Hegel speaks of Dutch painters as being able to produce works that display a “pure shining and appearing of objects as something produced by the spirit which transforms in its inmost being the external and sensuous side of” such material as “velvet, metallic luster, light, horses, servants, old women, peasants blowing smoke from cutty pipes, the glitter of wine in a transparent glass, chaps in dirty jackets playing with old cards.” I take it that he means that the external sensuous side of these objects becomes transformed when represented in the work of art. But also he suggests that the objects themselves have a “pure shining and appearing” which is then actualized by the artist. For, in the list, the first four items shine already, as can also be said for the glitter of wine. Even the smoke of pipes in these paintings is typically represented as luminous. Hegel of course is not here commending us to aesthetic experience of these things which we “scarcely bother about in our daily life” but rather to their replacements in works of art where we see only colors and surface. However he also says that “we get the same impression which reality affords,” which seems to imply reference back to the ordinary objects. Hegel is no hero of everyday aesthetics when he says: “In contrast to the prosaic reality confronting us, this pure appearance produced by the spirit is therefore the marvel of ideality.” He thinks that this marvel of ideality even mocks external nature. For he thinks it is really hard to produce a beautiful effect in metal, whereas imagination, which is the material of art, is quite easy to work with, as here, one simply draws from inner being. Strange that he does not consider how paintings are made out of paint! What he refers to as the “existent and fleeting appearance of nature” is there in the external world (the world as we experience it), but it is also “generated afresh” when represented by the artist. The paradox here involves a temporary erasure of the distinction between the subjective and the objective.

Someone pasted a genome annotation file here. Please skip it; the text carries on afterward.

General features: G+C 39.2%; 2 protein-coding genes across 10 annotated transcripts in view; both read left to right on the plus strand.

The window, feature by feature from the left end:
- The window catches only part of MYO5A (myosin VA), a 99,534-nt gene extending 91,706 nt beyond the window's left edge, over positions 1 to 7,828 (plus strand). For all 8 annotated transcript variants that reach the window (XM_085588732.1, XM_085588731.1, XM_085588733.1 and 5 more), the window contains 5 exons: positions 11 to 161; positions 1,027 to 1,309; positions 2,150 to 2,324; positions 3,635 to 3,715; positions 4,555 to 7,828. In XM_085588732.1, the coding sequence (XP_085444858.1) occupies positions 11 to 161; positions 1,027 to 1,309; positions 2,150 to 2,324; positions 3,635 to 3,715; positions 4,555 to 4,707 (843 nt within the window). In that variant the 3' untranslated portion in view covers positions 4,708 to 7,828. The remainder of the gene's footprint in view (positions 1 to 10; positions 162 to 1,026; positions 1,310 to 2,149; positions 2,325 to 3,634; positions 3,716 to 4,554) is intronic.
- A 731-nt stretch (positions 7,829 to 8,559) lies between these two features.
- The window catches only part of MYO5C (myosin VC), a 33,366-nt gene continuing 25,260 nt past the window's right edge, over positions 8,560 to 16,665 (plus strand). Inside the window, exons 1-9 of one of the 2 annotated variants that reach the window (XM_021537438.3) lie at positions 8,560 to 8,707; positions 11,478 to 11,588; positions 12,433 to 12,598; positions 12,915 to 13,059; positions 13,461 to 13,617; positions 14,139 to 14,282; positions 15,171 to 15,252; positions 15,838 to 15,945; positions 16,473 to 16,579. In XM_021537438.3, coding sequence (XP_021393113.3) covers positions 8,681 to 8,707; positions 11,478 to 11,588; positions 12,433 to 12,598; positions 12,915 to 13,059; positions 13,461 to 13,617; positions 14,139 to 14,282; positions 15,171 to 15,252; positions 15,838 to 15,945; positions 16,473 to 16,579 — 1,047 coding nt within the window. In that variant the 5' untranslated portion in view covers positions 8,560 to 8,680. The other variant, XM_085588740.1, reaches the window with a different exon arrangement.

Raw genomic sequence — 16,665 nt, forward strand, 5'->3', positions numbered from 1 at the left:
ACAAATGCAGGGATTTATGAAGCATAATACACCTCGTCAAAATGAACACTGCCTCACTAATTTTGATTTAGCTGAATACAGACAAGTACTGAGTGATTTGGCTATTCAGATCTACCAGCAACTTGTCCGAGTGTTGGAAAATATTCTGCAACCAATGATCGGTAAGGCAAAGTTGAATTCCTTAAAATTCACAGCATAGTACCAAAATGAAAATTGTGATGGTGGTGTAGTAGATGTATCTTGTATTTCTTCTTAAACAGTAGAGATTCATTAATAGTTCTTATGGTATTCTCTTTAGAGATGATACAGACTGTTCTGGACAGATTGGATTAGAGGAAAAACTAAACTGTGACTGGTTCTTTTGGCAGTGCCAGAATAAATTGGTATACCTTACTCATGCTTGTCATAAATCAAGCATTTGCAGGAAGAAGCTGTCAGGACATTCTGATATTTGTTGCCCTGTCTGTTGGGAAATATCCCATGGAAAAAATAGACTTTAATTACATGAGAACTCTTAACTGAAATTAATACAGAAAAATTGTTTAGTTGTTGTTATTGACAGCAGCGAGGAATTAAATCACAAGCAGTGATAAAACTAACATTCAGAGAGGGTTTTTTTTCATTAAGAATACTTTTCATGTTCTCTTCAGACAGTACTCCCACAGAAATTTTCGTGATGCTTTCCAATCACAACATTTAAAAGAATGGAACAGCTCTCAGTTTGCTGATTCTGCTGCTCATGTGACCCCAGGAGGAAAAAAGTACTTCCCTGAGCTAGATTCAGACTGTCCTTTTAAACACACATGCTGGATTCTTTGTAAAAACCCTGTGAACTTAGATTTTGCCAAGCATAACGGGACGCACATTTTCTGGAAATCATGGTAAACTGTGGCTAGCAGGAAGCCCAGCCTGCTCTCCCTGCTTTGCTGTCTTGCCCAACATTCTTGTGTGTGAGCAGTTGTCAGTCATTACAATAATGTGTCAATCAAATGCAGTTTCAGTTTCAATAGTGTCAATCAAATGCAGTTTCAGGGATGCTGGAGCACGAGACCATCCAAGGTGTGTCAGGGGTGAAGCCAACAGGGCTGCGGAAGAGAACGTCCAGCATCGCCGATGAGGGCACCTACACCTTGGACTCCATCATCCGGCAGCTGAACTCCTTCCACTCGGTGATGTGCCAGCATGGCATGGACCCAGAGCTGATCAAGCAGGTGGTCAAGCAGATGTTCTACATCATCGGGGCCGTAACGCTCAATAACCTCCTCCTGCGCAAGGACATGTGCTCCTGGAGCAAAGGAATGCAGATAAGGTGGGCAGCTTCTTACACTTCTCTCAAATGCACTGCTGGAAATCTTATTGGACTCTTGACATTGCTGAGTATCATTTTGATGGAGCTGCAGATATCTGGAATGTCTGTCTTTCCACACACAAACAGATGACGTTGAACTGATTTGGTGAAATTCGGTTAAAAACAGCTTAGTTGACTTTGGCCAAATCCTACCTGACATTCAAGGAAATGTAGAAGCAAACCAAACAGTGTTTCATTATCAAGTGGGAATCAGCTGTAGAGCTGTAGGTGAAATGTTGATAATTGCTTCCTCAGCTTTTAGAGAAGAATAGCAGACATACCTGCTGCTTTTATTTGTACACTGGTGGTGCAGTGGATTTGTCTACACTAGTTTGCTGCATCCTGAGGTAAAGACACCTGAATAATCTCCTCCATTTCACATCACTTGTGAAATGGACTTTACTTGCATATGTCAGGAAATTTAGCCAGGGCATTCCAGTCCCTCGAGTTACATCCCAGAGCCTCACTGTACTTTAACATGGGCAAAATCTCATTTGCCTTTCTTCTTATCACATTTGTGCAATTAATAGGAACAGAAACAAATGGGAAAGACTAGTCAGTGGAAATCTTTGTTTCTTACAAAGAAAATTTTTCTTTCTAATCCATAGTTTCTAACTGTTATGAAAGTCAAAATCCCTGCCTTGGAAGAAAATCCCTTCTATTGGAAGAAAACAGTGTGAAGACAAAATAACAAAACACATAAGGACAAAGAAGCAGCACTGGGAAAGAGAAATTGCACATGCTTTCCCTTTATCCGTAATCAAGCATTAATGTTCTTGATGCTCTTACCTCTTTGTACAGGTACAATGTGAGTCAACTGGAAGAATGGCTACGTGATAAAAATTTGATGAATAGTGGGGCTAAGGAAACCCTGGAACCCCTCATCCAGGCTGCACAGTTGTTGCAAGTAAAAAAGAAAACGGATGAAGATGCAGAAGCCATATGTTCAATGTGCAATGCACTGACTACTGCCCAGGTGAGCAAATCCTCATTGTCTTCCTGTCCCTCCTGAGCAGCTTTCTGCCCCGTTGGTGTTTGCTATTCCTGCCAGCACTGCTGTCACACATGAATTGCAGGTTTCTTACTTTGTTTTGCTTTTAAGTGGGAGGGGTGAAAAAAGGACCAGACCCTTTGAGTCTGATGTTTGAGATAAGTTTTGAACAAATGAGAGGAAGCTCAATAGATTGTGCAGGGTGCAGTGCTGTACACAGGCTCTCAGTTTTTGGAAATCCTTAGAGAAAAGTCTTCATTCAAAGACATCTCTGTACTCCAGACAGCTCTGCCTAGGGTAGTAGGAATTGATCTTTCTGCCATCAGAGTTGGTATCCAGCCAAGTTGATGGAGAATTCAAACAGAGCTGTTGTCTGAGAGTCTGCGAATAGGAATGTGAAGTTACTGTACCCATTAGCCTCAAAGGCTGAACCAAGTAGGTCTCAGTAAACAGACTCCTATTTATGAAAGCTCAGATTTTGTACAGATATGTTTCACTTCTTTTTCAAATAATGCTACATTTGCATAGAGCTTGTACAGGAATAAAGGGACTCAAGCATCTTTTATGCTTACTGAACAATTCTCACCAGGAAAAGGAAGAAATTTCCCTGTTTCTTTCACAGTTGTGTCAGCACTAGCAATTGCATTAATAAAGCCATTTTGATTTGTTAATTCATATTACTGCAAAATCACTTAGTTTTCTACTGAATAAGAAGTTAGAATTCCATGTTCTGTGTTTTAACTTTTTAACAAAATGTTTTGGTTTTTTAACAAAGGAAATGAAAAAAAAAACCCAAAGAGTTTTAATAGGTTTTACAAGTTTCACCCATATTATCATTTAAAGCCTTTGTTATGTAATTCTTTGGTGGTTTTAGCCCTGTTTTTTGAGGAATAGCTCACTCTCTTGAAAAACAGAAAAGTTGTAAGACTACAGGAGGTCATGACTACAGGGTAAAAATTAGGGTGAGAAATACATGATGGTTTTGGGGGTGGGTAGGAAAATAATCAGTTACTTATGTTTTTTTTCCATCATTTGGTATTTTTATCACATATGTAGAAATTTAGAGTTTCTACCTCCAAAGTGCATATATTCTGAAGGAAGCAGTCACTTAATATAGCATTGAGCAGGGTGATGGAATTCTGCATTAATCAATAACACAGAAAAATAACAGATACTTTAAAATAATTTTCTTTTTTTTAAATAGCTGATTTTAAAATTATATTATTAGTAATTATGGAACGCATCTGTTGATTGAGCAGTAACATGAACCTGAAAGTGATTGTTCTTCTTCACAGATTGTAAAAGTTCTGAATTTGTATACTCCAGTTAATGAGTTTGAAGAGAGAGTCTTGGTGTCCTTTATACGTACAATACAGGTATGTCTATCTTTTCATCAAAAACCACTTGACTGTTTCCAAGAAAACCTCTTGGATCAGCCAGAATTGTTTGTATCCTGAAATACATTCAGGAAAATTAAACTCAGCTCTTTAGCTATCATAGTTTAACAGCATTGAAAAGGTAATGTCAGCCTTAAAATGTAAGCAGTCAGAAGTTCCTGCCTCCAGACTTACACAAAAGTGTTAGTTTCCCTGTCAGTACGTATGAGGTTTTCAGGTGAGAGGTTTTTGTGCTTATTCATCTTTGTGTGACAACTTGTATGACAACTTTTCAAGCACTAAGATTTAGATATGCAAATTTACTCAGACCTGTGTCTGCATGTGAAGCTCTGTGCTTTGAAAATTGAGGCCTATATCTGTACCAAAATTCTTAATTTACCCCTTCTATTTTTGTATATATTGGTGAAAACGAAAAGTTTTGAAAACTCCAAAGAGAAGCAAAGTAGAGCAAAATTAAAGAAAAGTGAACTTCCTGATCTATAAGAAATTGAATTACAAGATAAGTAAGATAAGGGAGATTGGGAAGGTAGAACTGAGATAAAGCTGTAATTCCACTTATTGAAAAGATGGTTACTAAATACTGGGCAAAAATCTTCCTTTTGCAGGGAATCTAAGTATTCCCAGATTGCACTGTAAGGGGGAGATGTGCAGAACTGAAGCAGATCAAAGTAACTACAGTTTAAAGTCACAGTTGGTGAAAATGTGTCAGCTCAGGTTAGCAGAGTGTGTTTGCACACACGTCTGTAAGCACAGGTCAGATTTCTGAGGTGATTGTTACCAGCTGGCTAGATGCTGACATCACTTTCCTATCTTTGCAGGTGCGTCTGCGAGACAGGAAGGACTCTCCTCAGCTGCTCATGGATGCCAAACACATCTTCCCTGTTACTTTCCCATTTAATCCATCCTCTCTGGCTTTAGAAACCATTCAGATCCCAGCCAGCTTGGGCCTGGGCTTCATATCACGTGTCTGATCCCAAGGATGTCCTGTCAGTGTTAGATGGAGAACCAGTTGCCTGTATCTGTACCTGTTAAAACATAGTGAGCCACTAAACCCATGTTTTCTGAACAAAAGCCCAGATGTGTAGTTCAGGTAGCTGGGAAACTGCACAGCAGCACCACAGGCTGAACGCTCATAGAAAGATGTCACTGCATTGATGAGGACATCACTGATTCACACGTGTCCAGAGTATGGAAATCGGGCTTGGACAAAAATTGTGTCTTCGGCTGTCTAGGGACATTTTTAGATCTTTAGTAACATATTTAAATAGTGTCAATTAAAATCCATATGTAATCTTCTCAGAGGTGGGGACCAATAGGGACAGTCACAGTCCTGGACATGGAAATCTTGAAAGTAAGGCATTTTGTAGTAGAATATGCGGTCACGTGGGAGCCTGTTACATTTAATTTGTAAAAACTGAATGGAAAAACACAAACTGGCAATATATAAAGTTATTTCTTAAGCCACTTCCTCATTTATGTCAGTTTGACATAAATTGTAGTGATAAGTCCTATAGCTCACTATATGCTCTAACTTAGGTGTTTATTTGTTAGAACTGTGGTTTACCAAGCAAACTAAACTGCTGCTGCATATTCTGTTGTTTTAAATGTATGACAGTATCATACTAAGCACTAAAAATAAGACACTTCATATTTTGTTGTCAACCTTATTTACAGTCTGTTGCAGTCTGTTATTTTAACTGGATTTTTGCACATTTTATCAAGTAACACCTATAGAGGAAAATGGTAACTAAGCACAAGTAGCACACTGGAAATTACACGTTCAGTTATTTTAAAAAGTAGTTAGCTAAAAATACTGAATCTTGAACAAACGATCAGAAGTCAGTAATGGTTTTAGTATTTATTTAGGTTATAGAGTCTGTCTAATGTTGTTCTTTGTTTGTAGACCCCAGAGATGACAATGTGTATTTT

Once again drawing on materials that sparkle and shine as the opening items of the list, Hegel observes that “precious stones, gold, plants, animals, etc., have in themselves only this bounded existence” i.e. an existence which requires hard work to bring to luminous presence? The artist, Hegel asserts, steals material from nature, and then “freely disgorges” this accumulated treasure. The imagination collects that which sparkles and shines, treasure-like, but is able to do more with it. A paradox ensues: art “furnishes us with the things themselves", but it does so "out of the inner life of mind.” One wonders how it can give us something "out" of something that is quite contrary to the thing given. He says that art confines our interest to ideal appearances of these objects which can serve for contemplation, and in doing this “art exalts these otherwise worthless objects.” In fact, although its content is “insignificant” art is able to fix these objects and make them “ends in themselves.” And then we attend to things we would otherwise not notice, presumably both in the painting and in the world.
Art also, Hegel observes, manages to fix certain aspects of everyday life that are also of note, e.g. “a quickly vanishing smile, a sudden roguish expression in the mouth, a glance, a fleeting ray of light…” (In this case, the luminous element comes at the end of the list.) Art fixes these things, and yet why fix them unless we have an interest in nature itself? And what if that interest is in the very temporariness of these natural phenomena? Hegel speaks of this activity as art conquering nature, although it is not clear in what sense this is a conquest. He wants to keep the luminous subject-matter in second place to art and so he says that “it is not the subject-matter which principally makes a claim on us but the satisfaction which comes from what the spirit has produced.” The spirit of the artist has produced (in all its freedom) a certain satisfaction based on this rather lowly subject-matter the fleeting nature of which it has captured, has conquered. Indeed he sees artistic making as more than conquering: it is the "extinction" of the sensuous external material. And yet everything he has said prior to this indicates that it is more a matter of bringing that sensuous material to life, or manifesting its inner nature.